However, the goal of this tract is not to present a list of desirable policies and suggestions to be adopted by the government to address the issue of migrant labour during the Covid-19 crisis. In the last one and half month some concrete studies on the issue of migrant labour trapped in the lock down came
out. These studies contain important suggestions. Also some studies on the broader issues suggested in bare terms in Borders of an Epidemic have reached us.
There is no need to repeat them. On the other hand, this tract heavily relies on them. The purpose here is to draw out in the open the policy contexts of the reports published in the Borders of an Epidemic and their policy implications. This perspective on the policy world immediately compels us to face the question: Who bears the burden of the epidemic and epidemic control measures? Who pays – finally in terms of life and livelihood? The question takes us to the heart of the rights framework, namely the issue of justice. The analysis, edited by IWM recurrent Visiting Fellow Ranabir Samaddar, points out how an epidemic control policy seen purely in terms of the mechanism of lock down and other administrative measures becomes deaf to the call for justice.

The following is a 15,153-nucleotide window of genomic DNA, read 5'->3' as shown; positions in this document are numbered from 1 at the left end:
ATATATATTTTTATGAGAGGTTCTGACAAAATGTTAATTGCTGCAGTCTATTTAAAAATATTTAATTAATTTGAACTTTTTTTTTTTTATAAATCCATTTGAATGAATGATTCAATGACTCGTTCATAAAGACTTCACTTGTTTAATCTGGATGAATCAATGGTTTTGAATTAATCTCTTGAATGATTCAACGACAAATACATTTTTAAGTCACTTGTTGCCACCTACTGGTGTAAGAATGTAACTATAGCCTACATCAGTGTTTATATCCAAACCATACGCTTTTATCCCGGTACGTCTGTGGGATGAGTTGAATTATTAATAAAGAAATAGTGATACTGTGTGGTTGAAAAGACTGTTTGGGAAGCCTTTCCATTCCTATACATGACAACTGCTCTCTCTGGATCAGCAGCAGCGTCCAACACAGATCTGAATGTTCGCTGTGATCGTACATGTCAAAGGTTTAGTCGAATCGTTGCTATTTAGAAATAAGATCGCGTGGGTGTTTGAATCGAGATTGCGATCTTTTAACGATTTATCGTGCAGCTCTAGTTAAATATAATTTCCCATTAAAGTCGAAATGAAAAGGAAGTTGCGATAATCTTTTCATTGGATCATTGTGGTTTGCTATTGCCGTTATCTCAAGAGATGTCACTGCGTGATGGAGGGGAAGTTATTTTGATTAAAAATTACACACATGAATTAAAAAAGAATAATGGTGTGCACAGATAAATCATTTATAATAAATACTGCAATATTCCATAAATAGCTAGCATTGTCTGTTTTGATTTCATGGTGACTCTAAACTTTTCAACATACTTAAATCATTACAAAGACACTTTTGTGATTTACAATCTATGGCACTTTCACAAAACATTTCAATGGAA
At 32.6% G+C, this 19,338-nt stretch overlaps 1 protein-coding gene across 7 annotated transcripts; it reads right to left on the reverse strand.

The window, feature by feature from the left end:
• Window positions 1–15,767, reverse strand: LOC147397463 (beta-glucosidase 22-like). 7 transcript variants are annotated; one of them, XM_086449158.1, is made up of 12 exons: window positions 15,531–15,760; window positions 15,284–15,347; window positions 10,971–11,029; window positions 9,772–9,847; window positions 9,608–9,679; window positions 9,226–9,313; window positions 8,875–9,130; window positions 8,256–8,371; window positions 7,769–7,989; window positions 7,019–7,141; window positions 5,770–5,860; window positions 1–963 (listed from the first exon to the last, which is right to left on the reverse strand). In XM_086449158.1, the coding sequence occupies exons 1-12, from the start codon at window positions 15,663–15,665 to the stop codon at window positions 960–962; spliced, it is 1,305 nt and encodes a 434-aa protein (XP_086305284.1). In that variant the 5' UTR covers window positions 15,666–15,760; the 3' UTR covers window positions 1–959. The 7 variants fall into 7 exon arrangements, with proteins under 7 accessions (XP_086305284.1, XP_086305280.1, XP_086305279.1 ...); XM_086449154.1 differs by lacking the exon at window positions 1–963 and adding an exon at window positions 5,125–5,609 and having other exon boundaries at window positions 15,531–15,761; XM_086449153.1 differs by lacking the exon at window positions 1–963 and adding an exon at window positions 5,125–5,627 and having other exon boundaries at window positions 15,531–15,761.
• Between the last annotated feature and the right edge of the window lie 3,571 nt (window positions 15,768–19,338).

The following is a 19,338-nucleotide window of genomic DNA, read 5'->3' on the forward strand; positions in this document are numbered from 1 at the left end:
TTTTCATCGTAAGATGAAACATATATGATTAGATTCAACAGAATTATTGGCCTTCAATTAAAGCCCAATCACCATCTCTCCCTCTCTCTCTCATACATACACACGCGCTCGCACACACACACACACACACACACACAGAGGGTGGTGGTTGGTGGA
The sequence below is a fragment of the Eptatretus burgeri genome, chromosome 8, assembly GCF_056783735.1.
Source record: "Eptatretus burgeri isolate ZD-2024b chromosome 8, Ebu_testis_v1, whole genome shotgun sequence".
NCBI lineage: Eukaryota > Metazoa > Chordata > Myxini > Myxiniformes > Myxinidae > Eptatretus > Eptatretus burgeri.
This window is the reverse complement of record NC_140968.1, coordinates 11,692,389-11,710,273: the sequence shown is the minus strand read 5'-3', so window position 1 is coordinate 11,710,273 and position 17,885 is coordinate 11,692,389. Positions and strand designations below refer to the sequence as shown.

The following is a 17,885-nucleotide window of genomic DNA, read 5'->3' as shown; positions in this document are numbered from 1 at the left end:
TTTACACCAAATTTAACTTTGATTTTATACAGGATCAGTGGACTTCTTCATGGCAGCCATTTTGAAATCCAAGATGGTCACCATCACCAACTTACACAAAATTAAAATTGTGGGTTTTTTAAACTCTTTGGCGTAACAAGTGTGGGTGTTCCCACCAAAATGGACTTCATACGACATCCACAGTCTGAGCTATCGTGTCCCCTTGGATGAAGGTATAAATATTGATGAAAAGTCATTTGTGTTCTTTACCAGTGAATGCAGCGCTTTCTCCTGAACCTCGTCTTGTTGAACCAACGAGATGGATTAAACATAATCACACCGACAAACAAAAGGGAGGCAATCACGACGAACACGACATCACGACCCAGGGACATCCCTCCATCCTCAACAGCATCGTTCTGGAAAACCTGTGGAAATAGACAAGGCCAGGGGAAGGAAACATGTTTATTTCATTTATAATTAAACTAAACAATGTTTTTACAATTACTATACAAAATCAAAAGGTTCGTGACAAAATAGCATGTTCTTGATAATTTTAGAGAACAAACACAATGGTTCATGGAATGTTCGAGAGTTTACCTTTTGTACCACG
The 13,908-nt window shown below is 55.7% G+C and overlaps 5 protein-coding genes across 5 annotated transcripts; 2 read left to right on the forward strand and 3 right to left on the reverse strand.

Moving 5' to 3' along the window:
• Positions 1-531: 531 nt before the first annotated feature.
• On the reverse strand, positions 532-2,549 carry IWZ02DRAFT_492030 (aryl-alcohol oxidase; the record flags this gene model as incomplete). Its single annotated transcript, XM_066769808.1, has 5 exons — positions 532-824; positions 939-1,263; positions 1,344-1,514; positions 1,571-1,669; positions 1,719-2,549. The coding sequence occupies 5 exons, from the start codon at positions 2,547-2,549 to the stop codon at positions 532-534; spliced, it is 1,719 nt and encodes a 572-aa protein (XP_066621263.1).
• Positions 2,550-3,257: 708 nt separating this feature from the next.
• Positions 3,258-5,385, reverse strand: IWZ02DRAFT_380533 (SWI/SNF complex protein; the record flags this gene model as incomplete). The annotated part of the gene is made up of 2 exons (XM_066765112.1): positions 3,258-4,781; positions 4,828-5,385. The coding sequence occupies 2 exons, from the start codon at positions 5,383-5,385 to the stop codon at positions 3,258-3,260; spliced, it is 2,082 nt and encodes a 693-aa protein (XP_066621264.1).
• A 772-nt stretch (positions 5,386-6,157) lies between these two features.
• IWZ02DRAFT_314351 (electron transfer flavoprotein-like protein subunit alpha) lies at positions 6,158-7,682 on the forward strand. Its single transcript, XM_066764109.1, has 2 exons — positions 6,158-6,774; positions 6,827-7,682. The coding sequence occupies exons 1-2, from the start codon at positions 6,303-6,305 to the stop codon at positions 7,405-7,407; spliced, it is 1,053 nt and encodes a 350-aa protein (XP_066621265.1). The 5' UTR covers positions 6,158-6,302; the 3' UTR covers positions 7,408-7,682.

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This publication is a part of the educational material for the Calcutta Research Group (CRG) programme in Migration and Forced Migration Studies. The programme is held in collaboration with the Rosa Luxemburg Stiftung, Institute for Human Sciences (IWM), Vienna, and several other universities and institutions in India.
At the IWM, the programme is supervised be Ayse Caglar, IWM Permanent Fellow and Professor of Social and Cultural Anthropology at the University of Vienna, within her reasearch focus “Migrants in City-Making and Urban Politics” (see details).